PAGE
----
Wandering the streets of Budapest you will find more than 800 monuments, bringing together most of the European artistic styles, with a clear predominance of classical and Art Nouveau buildings.
Among the most noteworthy sites, are the Buda Castle, the stately Andrássy Avenue, and Heroes' Square, where you can take photos with the Millennium Monument. The Budapest metro system which is the second oldest underground railway in the world - only exceeded by that of London, the Dohány Street Synagogue, which is the second largest synagogue on the planet and the Hungarian Parliament Building are all very interesting to see as well. The latter is the second largest Parliament building in the world, only behind that of Romania and was built between 1884 and 1902, following the plans of Imre Steindl, who was unfortunately blinded months before the inauguration.
Another place not to be missed is the Matthias Church, built between the 13th and 15th centuries and renovated in the 19th century in a neo-Gothic style. Considered the most important Catholic Church in Hungary, it has been the setting for royal weddings and coronations, such as that of Charles IV (1916), the last monarch of the Habsburg dynasty.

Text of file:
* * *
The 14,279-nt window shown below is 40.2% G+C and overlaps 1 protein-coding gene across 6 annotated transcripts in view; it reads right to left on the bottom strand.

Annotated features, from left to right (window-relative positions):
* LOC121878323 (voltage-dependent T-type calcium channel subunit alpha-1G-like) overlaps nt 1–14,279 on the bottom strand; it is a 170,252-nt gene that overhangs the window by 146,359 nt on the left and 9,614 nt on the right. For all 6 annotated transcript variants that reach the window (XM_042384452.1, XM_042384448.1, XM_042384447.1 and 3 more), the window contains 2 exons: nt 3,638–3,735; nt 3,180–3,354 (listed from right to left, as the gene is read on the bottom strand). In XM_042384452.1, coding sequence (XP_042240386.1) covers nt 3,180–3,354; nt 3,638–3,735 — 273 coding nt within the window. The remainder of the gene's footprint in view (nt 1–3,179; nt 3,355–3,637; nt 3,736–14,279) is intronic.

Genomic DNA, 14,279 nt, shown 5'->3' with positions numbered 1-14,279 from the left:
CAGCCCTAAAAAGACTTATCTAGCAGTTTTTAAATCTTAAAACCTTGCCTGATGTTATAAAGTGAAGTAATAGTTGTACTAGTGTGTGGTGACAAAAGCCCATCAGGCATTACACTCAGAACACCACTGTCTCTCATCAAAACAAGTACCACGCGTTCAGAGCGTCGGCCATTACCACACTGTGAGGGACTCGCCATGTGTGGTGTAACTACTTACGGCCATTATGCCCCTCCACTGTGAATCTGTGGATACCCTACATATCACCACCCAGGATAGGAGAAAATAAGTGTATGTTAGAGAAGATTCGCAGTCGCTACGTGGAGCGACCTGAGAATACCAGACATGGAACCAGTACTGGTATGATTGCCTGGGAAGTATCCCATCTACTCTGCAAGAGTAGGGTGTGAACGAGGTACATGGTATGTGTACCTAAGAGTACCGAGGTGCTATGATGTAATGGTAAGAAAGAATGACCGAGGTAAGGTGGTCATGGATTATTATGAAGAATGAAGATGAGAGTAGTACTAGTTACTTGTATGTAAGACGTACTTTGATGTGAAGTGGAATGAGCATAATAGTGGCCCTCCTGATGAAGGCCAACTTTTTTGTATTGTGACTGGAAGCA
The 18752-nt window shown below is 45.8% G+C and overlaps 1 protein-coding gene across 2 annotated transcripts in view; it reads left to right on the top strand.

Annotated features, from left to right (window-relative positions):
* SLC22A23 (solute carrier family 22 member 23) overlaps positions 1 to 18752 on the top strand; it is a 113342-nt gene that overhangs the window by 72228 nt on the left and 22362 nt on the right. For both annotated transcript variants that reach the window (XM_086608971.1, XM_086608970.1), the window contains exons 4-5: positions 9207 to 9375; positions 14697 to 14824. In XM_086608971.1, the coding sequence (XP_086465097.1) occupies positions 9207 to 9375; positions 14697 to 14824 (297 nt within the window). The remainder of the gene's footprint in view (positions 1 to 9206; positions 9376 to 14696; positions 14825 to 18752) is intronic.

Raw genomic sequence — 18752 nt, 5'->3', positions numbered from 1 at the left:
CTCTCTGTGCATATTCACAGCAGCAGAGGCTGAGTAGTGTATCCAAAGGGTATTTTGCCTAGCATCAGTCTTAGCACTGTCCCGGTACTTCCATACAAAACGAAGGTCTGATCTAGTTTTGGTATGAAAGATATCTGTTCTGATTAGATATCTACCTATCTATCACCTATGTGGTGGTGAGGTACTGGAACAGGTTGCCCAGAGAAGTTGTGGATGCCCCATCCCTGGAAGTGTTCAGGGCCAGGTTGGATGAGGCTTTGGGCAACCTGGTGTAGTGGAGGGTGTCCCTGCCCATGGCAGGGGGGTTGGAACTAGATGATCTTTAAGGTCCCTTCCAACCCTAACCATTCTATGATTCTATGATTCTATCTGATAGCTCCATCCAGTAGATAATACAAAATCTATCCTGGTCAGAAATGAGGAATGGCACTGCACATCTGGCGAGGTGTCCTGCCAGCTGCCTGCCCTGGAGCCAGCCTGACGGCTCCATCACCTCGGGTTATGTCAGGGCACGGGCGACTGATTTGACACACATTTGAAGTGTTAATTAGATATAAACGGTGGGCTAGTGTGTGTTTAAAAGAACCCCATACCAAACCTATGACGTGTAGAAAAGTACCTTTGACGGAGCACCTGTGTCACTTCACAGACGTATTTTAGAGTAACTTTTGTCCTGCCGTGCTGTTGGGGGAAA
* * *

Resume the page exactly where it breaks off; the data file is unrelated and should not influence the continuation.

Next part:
The list of top things to do in Budapest wouldn’t be complete without the iconic Chain Bridge, the Fishermen's Bastion (1902), and St. Stephen's Basilica Cathedral, which at 96 metres high is the largest religious building in Hungary. The monument of the Shoes on the Danube Bank is a memorial dedicated to the people killed on the banks of the river, between 1944 and 1945, who were mainly Jews. Gellért Hill, next to the Liberty Bridge from where you can enjoy extraordinary panoramic views, the Central Market and the ruins of Aquincum, a Roman city that was unearthed at the end of the 19th century, should also be added to this list.
Another huge point of interest in Budapest is the spas. In fact in 1934, Budapest was awarded the title of "City of Spas" for being the capital city with the most medicinal and thermal water springs in the world. In fact, the city has a total of 80 geothermal springs, forming part of the largest system of thermal water caves on the planet. One of the most popular sites for lovers of thermal baths is the Széchenyi baths.
And the offer of must see places you have to visit in Budapest doesn't end here. In fact, Budapest has 223 museums and galleries offering a range of both Hungarian and international art and exhibitions. If you enjoy museums then check out the Hungarian National Museum, the Hungarian National Gallery, the Museum of Fine Arts, the Historical Museum of Budapest, the Memento Park and the Museum of Applied Arts.
There are also 40 theatres, seven concert halls and an opera hall. Moreover many of its historic buildings host outdoor festivals, concerts and conferences, especially in summer. The most prestigious institutions in this field are the Hungarian National Opera, the Budapest Musical Theatre, the József Attila Theatre, the Radnóti Miklós Theatre and the Katona József Színház Theatre, the Madách Színház Theatre and the Comedy Theatre.